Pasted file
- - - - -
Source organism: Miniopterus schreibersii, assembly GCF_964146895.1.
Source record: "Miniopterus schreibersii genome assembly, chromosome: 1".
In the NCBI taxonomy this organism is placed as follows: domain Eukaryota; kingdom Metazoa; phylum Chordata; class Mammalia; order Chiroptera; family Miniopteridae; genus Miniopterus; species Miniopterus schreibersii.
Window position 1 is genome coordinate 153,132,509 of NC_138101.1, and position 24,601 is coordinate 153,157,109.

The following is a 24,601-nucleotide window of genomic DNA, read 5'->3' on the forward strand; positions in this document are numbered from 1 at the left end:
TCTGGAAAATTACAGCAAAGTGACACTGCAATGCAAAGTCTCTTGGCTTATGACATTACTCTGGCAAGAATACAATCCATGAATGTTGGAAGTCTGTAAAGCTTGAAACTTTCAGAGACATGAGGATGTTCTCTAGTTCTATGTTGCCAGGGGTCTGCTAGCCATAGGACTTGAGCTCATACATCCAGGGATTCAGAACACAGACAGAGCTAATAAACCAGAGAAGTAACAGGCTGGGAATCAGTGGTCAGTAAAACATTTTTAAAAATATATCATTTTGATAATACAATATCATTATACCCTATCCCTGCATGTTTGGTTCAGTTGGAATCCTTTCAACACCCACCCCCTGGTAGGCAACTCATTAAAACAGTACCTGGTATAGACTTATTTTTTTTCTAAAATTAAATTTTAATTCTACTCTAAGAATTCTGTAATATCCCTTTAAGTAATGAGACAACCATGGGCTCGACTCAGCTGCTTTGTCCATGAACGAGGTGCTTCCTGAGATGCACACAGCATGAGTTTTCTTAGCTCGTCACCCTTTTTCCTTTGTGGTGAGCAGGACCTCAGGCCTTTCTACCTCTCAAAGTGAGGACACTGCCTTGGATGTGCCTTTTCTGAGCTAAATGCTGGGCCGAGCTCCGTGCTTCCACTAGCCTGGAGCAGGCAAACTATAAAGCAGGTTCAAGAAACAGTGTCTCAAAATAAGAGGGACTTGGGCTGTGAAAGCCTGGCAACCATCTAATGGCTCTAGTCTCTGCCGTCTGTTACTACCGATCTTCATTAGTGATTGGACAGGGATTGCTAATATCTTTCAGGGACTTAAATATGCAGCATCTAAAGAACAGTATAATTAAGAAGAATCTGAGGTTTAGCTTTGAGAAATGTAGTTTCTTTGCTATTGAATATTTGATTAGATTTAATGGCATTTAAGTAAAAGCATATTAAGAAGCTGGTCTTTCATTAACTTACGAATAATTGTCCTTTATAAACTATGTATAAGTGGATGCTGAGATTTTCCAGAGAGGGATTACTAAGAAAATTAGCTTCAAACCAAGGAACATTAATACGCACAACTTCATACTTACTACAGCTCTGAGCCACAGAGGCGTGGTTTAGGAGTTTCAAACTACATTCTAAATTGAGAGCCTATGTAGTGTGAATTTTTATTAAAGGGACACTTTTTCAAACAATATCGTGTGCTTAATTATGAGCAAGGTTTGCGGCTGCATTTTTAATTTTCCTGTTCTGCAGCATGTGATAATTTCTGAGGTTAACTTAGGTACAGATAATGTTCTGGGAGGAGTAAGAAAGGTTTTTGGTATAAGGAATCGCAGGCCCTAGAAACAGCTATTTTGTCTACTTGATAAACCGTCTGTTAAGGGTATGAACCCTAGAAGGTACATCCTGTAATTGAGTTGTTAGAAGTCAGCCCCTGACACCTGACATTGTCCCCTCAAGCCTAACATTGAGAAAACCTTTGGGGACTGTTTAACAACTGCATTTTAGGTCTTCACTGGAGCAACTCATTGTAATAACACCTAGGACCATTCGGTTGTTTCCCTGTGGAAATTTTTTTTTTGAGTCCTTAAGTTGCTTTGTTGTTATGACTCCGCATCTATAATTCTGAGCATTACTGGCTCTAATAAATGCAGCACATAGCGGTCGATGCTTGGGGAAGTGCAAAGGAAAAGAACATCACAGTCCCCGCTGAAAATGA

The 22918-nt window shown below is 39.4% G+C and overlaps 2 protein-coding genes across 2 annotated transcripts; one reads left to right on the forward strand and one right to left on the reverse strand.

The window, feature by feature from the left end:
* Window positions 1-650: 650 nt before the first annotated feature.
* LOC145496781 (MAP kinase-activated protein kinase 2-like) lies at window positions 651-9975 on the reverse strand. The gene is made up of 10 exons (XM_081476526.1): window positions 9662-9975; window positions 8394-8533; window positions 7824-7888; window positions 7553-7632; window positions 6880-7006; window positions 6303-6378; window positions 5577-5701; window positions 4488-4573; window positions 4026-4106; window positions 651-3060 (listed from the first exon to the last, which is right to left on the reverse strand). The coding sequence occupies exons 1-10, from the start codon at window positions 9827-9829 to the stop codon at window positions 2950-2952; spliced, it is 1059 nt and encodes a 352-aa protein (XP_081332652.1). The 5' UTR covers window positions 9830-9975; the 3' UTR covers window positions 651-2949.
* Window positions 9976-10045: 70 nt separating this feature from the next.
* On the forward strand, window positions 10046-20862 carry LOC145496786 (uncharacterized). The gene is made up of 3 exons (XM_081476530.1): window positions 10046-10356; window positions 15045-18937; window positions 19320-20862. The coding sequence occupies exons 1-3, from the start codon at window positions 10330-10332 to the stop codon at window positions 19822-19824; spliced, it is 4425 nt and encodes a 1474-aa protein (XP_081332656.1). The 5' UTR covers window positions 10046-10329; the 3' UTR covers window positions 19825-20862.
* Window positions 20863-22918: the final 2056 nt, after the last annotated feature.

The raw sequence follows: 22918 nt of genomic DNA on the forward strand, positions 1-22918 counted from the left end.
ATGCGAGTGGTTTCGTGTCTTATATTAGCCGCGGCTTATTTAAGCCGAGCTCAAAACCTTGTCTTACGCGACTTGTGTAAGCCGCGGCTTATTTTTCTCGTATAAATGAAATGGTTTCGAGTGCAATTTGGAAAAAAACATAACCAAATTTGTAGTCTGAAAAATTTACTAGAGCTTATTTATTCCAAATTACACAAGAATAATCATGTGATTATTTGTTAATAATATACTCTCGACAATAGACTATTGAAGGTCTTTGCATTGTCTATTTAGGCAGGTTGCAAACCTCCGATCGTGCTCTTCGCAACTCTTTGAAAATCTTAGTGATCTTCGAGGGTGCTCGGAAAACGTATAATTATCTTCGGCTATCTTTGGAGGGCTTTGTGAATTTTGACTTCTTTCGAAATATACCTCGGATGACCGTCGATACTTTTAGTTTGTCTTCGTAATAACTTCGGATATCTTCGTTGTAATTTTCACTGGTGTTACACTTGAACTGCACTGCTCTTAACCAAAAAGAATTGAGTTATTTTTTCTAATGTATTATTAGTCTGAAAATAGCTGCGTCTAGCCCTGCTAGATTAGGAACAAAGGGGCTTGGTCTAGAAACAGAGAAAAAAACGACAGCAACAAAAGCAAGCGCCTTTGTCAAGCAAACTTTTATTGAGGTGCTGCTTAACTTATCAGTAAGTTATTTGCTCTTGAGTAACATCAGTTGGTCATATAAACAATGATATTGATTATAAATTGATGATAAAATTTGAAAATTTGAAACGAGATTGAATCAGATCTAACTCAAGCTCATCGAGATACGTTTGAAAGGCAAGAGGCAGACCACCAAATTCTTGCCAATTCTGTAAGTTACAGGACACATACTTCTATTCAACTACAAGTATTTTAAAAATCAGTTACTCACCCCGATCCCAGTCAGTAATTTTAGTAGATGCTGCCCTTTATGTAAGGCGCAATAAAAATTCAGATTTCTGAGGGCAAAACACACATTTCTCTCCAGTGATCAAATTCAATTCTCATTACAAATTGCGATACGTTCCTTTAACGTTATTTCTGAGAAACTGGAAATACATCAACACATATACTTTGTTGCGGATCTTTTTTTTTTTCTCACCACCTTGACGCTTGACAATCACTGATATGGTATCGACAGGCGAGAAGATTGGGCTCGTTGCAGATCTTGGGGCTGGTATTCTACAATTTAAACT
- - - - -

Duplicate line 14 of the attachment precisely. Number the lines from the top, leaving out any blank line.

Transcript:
The raw sequence follows: 22918 nt of genomic DNA on the forward strand, positions 1-22918 counted from the left end.